In response to the post, “Master Schedule,” a reader writes:
“In high schools that are ineffective I have found maybe 1 in 20 teachers who can use (time) effectively. Giving these teachers more time at an early stage of a growth (improvement) process can be a real problem in my opinion. Once you get teachers capable of effectively utilizing 50 minutes, then I agree that a more time effecient schedule should be explored. At the early stages of change there seems to be a balance between effective and efficient that must be carefully monitored.”
The reader’s points are valid, but here is how I would address the specific situation that he has outlined. Except for the most aggressive principals, schedules are inflexible in the short-run, yet flexible in the long run. The time to train staff on new techniques and expectations is while operating under the old schedule. Beta test new strategies and procedures before the structural change. Then, when the new schedule is rolled out in the new academic year, the learning curve is less steep and staff is better position to succeed.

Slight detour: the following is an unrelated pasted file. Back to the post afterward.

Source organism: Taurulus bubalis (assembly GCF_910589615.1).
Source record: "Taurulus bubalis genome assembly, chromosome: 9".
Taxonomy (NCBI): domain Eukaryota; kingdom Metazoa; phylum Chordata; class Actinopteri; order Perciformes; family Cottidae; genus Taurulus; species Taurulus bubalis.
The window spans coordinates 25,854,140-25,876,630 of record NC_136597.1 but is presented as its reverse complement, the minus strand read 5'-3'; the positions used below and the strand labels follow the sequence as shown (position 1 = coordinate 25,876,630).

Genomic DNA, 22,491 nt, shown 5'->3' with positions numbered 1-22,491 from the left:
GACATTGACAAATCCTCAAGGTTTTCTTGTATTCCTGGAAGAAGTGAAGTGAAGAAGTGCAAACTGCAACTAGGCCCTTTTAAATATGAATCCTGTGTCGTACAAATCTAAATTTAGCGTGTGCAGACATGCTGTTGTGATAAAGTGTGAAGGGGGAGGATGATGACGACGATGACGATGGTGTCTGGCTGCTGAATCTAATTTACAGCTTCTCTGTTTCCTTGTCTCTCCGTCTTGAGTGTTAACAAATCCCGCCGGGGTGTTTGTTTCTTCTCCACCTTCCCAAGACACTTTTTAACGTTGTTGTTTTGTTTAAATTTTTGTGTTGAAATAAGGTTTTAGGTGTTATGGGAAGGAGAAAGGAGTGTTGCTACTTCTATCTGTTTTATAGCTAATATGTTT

Again though, the schedule is never “the solution”, but it can be “the problem.” And no matter how you schedule it, poor instruction remains poor instruction.
Think. Work. Achieve.